Safe rooms such as the one shown here, can be built into a new home or modified into
an existing home’s space.
A new set of construction guidelines will increase public safety for people evacuated
to storm shelters and those who use safe rooms in their homes during hurricanes and
Ernst Kiesling, professor of civil engineering, was instrumental in creating the
concept of the above ground storm shelter or Safe Room in 1974 and has continually
worked toward shelter quality and standards development.
The International Code Council/National Storm Shelter Association (NSSA) Standard
on the Design and Construction of Storm Shelters, recently approved by the American
National Standards Institute as an American National Standard, offers new guidelines
for community shelters and residential safe rooms. It also consolidates previous
references published by NSSA
, the Federal Emergency Management Agency and the American Red Cross. One feature
of the new standard increases minimum wind resistance requirements in the event of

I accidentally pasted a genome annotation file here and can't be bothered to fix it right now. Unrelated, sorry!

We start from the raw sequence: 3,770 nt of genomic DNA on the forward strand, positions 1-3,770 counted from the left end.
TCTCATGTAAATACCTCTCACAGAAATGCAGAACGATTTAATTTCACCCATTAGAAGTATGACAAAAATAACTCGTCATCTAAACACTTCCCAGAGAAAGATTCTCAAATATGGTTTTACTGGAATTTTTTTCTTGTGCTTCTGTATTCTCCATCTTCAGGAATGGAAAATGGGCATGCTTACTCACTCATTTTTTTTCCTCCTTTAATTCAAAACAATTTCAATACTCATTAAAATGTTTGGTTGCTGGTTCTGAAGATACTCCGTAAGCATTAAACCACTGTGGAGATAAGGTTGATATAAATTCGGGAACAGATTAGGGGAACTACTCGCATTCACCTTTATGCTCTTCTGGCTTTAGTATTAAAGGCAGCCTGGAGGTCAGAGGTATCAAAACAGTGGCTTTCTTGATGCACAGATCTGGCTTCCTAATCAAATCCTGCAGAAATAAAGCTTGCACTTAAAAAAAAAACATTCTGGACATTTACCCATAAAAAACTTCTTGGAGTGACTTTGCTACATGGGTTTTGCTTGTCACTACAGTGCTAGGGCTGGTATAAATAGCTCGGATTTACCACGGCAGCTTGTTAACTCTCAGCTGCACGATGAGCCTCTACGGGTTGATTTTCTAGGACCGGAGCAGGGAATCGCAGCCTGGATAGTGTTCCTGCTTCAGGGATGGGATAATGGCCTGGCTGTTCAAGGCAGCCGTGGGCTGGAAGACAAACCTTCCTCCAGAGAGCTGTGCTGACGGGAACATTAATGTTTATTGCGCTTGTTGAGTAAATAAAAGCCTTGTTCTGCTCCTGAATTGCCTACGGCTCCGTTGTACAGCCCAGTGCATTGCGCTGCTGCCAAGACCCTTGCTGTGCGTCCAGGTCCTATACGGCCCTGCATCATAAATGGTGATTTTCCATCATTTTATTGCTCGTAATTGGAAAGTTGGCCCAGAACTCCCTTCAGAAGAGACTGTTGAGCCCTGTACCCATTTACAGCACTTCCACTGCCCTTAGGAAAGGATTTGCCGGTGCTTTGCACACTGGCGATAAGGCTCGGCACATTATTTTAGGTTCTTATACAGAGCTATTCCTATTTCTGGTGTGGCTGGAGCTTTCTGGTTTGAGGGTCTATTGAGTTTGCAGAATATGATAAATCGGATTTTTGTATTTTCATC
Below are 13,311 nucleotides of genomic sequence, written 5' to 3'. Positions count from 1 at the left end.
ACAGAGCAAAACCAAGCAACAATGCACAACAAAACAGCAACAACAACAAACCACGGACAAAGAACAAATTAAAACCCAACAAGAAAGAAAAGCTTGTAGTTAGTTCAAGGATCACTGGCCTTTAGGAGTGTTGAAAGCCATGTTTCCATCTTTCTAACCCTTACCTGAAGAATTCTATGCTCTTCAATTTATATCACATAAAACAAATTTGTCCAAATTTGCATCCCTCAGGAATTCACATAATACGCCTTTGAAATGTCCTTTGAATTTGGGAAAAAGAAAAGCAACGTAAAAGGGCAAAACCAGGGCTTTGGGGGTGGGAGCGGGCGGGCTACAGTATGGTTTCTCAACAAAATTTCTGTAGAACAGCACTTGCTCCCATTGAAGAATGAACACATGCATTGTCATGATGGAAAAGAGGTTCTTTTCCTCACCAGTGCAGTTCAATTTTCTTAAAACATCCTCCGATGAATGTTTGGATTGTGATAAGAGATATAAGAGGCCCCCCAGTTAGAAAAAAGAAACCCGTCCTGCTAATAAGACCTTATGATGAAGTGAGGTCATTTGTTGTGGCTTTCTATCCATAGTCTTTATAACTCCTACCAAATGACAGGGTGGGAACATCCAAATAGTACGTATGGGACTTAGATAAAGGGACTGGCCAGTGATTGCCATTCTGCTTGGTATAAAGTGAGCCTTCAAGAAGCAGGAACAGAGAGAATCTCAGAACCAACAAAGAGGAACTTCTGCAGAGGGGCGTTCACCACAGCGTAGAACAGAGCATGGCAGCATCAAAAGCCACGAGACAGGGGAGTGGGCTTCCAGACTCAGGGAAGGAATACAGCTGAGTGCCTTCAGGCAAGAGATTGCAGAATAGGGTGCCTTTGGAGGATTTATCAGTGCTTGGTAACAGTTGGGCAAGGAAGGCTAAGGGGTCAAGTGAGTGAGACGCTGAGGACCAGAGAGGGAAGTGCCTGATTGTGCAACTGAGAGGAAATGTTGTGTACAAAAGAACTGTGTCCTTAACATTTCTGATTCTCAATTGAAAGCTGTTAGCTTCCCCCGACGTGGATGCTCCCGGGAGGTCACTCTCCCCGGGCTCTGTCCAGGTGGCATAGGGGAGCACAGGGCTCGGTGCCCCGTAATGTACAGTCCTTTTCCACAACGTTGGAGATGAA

rare but strong storms.
“This announcement represents a major milestone for the NSSA and for those who have
worked in the storm shelter industry,” said Kiesling.
Now executive director of the NSSA, Kiesling has more than 30 years of experience
in the field documenting debris damage and testing different materials and types
Although there are a variety of products available for homes, Kiesling said, many
shelters are not being designed by engineers or architects who are familiar with
the wind loads present during tornadoes. Kiesling said NSSA members now offer a wide
range of shelter types so that individual preferences and circumstances can be accommodated.
“Good design, construction and installation result in shelters that offer a high
degree of safety at minimum cost,” said Kiesling.
The Wind Science and Engineering Research Center
tests the strength of building materials using a wind cannon that allows simulation
of debris hurled by the most intense tornadoes seen in the United States. Tests have
been performed on dozens of products for an international slate of manufacturers
and organizations including the Portland Cement Association, the Engineered Wood
Association and numerous shelter manufacturers.
The Storm Shelter Standard is expected to be published in September for communities
to adopt. It also will be considered as a referenced standard included in the 2009
International Building and Residential Codes when Code Council holds its Final Action
Code Development Hearings in Minneapolis Sept. 17-23.